Football: Zagallo is ready to forgive Leonardo

Brazil v Morocco: Stylish playmaker prepares to make a return from the wilderness
Click to follow
IN THE aftermath of the defeat of Scotland, Mario Zagallo, the coach of Brazil, gave a decent impression of a man starting to touch the frayed part of his nerves. A visit to the Brazilians' training camp in Lesigny provides ample explanation of his condition. In fact, it is a tribute to Zagallo's superhuman inner belief that he has voluntarily agreed, after four successful World Cup campaigns - two as player, two as coach - to pocket a nation's hysteria once again.

If you do not believe me, join the 2,000-strong band of camp followers who regularly press their noses to the fence of the Brazilians training ground in Ozoir-la-Ferriere or talk to the little girls who scream "Ronaldo, Ronaldo" repeatedly when the object of their affection steps within decibel range. On training days, Ozoir becomes a World Cup capsule, complete with segregated press areas, for Brazilians and the rest, concession stands and hot dog stalls.

Or you could walk through the tunnel leading from the Metro station to the Stade de France where the walls are plastered with giant-size posters of Denilson and, on the other side of the stadium concourse, through a piece of indutrial wasteland magically transformed into Village Brazil, complete with beach football, open all hours. Copacabana it is not, but the Brazilians have fashioned their own ingenious way of ensuring they never have to host their own World Cup. They hijack someone else's. Even the Parisians have warmed to the Jif-coloured tide.

The centre of attention at the final open training session was not for once Ronaldo or Denilson, whose praying figure has also been used in a poster advertising L'Equipe's first Sunday edition, but another favou- rite, Leonardo. One of the bigger cheers of an otherwise muted occ-asion at the opening gala in the Stade de France was reserved for Leon-ardo's introduction at the expense of the more prosaic and far less popular figure of Giovanni. Giovanni is a talented workhorse, Leonardo has style.

According to the posse of Brazilian journalists whose job it is to know, Leonardo could start the game today against Morocco in a role behind the front strikers, with Rivaldo moving to the left side of midfield. At times against Scotland, Brazil lacked syncopation, and though the second-half arrival of Denilson brought much-needed width to the attack, it also telegraphed the angle of Brazil's attacks. Denilson, Roberto Carlos, Rivaldo and Leonardo are all exclusively left-footed.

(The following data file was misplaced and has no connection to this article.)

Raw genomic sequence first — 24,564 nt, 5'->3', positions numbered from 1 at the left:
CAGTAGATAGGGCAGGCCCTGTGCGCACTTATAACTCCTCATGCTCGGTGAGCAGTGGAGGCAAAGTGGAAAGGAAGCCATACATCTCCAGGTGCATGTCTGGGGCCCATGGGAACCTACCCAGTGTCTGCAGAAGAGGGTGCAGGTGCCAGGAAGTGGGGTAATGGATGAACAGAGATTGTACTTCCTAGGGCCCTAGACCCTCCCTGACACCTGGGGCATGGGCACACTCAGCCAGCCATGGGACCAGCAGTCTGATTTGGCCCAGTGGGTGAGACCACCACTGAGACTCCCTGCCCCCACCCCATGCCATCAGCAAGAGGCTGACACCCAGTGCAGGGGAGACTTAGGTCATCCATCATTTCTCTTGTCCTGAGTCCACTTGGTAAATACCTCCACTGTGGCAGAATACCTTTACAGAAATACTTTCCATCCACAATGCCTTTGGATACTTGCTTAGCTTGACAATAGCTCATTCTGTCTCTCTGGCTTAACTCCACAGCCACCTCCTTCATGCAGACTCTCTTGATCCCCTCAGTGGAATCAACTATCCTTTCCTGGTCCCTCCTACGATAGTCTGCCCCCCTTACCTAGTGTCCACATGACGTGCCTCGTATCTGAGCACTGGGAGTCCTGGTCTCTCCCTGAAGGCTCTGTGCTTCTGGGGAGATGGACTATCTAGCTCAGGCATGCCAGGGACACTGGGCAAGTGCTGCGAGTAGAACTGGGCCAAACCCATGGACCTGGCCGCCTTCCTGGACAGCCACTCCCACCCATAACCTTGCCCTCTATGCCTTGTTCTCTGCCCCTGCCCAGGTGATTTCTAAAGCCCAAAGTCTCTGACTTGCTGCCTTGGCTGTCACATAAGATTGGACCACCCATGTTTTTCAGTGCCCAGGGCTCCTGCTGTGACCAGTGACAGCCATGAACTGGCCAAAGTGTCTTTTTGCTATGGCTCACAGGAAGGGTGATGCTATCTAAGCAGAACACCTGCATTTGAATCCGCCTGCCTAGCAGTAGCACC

The winning goal stemmed from a series of passes left to right which followed the pattern of a three-quarter movement at rugby union. The Moroccans will have digested the video and spent the week countering the damaging runs of Cafu, the right wing back. But the fact that Zagallo is still unsure of the balance of his midfield gives some hope to rival coaches.

One of those, Carlos Alberto Parreira, coach of the 1994 champions and now with Saudi Arabia, is still a trusted confidant. "We had dinner together ten days ago and spoke of this and that," Parreira said. "He wants to play a 4-3-1-2 system, but he has not yet found the right player to fit in the role behind the two strikers. He's tried about 10, even recalling Rai, but without finding anyone to provide the right balance." Leonardo, it seems, will be the latest triallist, but time is starting to run out. After the Moroccans, who stretched the Norwegians to the limit, the tasks will become stiffer.

For Leonardo himself, a return to the World Cup starting line-up will mark the final redemption for his infamous sending off against the US four years ago. An intentional elbow fractured Tab Ramos's jaw and put the American player out of the game for six months. Leonardo was rightly banned for the rest of the World Cup and returned to exile in Japan. His rehabilitation has taken time. The last six months have been spent warming the substitutes' bench.

Debate in the Brazilian camp has centred on defensive weakness, which is a little like criticising Pavarotti's written work. Defence has never figured much in Brazilian textbooks, but Zagallo believes once the competition boils down to the last eight, sound defence will be the key. "It would be nice to win with style, but we have to balance the risks," he said. That means a curb to the attacking instincts of Cafu and Carlos. "Sometimes they attack too much without cover against a counter-attack," added Zico, the technical assistant. "Cesar Sampaio and Dunga are the anchors, but they are not always able to do the job. Roberto Carlos and Cafu have to be disciplined about it."